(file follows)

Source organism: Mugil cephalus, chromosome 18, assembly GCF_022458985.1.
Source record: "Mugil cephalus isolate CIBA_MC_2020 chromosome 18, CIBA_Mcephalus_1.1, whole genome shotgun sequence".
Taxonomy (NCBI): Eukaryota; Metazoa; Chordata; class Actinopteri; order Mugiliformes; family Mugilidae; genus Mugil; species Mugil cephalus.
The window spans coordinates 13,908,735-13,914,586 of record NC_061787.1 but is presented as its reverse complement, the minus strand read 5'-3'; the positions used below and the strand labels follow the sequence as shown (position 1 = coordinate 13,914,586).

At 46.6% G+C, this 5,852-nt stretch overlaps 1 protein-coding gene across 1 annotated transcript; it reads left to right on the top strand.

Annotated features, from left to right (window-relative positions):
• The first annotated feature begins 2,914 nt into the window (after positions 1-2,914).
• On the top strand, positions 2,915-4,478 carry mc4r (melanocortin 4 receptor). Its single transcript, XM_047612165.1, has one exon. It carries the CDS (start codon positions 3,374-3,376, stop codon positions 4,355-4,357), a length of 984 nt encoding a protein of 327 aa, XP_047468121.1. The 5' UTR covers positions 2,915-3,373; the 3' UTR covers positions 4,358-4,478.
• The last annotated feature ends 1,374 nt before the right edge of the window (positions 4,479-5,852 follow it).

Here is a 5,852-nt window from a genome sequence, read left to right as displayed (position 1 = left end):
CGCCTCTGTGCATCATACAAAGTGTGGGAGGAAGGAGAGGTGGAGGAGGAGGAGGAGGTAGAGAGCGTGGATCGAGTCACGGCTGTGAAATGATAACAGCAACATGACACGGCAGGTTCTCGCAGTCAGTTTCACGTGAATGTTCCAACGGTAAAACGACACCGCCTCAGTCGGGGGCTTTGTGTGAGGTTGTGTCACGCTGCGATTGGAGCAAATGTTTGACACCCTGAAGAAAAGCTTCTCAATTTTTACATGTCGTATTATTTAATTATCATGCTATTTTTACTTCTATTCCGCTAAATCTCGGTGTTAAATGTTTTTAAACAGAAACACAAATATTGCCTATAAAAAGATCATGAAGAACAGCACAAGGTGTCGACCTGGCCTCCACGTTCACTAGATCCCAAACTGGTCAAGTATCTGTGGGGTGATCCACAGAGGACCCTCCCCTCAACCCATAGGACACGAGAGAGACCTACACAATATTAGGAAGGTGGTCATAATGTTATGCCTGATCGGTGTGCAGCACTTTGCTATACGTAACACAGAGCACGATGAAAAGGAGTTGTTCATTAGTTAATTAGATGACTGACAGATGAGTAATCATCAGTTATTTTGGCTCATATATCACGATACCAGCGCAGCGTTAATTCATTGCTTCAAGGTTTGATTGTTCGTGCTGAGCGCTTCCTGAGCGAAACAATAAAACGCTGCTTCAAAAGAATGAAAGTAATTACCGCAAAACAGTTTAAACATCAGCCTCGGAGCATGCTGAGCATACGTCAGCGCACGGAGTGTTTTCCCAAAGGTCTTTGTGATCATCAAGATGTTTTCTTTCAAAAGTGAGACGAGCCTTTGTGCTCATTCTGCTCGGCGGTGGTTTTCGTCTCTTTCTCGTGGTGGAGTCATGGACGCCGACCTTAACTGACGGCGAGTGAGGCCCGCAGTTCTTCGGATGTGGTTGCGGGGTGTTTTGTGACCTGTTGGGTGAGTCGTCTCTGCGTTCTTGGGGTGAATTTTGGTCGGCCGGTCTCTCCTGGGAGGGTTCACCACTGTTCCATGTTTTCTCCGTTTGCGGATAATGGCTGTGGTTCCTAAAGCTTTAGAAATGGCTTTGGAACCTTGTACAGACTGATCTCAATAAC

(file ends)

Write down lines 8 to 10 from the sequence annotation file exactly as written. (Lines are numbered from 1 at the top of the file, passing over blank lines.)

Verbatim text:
• On the top strand, positions 2,915-4,478 carry mc4r (melanocortin 4 receptor). Its single transcript, XM_047612165.1, has one exon. It carries the CDS (start codon positions 3,374-3,376, stop codon positions 4,355-4,357), a length of 984 nt encoding a protein of 327 aa, XP_047468121.1. The 5' UTR covers positions 2,915-3,373; the 3' UTR covers positions 4,358-4,478.
• The last annotated feature ends 1,374 nt before the right edge of the window (positions 4,479-5,852 follow it).

Here is a 5,852-nt window from a genome sequence, read left to right as displayed (position 1 = left end):